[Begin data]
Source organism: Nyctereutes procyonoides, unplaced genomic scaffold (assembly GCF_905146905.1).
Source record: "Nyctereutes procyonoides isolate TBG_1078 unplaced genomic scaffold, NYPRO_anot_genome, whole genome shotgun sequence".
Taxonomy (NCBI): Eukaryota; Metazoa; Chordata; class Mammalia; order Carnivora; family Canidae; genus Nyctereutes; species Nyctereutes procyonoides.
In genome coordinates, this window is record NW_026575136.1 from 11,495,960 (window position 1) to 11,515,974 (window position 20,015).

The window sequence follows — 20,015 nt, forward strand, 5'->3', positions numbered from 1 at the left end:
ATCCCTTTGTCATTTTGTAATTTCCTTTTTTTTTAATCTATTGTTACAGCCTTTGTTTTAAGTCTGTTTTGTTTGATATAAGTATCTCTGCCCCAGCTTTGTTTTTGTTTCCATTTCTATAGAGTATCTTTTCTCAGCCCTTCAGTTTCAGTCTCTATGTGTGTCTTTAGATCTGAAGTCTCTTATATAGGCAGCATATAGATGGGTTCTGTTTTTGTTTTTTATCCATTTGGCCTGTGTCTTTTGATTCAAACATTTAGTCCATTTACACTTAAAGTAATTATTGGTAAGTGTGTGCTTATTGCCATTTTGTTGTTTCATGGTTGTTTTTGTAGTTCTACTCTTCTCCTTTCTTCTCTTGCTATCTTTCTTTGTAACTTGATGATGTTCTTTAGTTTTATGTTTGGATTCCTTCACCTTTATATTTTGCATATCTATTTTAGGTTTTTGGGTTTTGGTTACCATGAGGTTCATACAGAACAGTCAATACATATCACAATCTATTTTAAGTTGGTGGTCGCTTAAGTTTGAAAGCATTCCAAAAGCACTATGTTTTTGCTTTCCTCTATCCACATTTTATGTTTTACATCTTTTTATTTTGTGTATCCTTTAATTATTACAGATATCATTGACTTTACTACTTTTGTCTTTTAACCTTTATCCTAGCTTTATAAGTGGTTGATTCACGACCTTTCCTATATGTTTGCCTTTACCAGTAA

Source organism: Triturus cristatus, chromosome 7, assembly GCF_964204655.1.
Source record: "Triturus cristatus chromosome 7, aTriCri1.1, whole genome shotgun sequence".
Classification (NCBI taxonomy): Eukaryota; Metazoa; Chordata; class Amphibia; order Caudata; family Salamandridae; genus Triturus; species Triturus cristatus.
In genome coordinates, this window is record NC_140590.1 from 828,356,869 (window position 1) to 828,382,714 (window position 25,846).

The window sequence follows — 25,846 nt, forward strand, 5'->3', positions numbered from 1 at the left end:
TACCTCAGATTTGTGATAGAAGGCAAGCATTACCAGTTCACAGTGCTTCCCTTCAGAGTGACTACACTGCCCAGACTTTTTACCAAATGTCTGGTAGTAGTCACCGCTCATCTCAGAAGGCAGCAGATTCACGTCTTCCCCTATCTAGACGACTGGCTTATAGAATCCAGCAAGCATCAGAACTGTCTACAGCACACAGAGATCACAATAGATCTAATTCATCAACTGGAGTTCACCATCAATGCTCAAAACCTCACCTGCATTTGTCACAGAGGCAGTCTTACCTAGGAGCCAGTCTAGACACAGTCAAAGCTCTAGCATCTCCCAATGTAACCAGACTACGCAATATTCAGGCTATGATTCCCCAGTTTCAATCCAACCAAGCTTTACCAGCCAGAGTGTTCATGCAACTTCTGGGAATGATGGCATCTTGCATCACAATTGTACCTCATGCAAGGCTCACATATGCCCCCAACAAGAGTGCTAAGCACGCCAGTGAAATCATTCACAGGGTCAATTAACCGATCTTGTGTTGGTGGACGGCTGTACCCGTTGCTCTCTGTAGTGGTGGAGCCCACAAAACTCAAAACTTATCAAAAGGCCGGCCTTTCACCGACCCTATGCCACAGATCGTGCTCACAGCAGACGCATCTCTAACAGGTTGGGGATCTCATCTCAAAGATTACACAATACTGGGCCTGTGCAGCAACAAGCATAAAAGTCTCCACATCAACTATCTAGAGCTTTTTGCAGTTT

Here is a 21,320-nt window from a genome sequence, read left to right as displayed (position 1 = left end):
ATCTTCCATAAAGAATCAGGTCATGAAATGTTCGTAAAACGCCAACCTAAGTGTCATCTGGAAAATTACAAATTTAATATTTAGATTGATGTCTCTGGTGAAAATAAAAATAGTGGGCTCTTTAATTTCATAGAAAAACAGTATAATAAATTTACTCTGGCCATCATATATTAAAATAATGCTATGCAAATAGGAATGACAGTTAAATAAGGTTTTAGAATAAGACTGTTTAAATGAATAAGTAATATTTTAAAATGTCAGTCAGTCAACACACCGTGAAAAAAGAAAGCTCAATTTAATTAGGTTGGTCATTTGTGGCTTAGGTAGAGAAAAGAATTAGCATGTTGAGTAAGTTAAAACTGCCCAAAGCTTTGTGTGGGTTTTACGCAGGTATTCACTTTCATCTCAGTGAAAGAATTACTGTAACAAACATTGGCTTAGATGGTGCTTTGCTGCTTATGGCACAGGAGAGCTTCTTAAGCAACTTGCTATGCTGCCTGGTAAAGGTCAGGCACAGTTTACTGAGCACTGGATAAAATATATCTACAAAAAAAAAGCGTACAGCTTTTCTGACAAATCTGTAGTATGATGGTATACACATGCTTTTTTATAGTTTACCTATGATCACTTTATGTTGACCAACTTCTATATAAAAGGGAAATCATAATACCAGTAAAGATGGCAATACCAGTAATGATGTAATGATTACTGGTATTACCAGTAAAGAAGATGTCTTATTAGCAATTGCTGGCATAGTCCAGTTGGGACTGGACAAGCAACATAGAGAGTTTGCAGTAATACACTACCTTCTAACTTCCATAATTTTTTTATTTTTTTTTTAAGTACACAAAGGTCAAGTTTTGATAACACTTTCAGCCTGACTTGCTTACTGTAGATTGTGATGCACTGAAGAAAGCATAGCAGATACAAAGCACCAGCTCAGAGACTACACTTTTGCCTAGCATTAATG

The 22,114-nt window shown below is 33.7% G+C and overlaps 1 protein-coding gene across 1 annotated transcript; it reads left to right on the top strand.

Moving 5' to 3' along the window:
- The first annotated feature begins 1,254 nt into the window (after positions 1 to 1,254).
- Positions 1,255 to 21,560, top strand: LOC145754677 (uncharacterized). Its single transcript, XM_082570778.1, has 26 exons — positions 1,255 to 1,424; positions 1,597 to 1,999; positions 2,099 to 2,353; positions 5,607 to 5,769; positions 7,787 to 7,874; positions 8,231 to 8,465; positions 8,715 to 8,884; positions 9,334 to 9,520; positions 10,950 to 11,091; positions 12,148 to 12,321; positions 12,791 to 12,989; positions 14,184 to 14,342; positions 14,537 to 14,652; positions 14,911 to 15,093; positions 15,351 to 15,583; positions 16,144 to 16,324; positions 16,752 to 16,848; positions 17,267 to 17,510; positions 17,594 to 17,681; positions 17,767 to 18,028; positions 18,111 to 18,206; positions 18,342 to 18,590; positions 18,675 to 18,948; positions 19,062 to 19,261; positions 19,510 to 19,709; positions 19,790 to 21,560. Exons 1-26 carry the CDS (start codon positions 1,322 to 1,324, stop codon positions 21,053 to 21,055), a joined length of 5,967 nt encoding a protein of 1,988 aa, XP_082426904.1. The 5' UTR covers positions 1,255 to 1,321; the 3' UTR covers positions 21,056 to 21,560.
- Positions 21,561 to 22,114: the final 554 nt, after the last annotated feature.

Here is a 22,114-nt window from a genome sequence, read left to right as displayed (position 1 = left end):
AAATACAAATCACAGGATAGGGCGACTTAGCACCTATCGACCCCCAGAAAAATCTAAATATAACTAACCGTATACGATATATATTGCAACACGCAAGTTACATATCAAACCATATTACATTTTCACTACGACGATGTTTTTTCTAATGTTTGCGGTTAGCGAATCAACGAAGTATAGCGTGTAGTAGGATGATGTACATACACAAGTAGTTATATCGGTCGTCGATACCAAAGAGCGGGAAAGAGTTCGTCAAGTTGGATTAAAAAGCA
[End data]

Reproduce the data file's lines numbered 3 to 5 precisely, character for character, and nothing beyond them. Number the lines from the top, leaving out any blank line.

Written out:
Taxonomy (NCBI): Eukaryota; Metazoa; Chordata; class Mammalia; order Carnivora; family Canidae; genus Nyctereutes; species Nyctereutes procyonoides.
In genome coordinates, this window is record NW_026575136.1 from 11,495,960 (window position 1) to 11,515,974 (window position 20,015).

The window sequence follows — 20,015 nt, forward strand, 5'->3', positions numbered from 1 at the left end: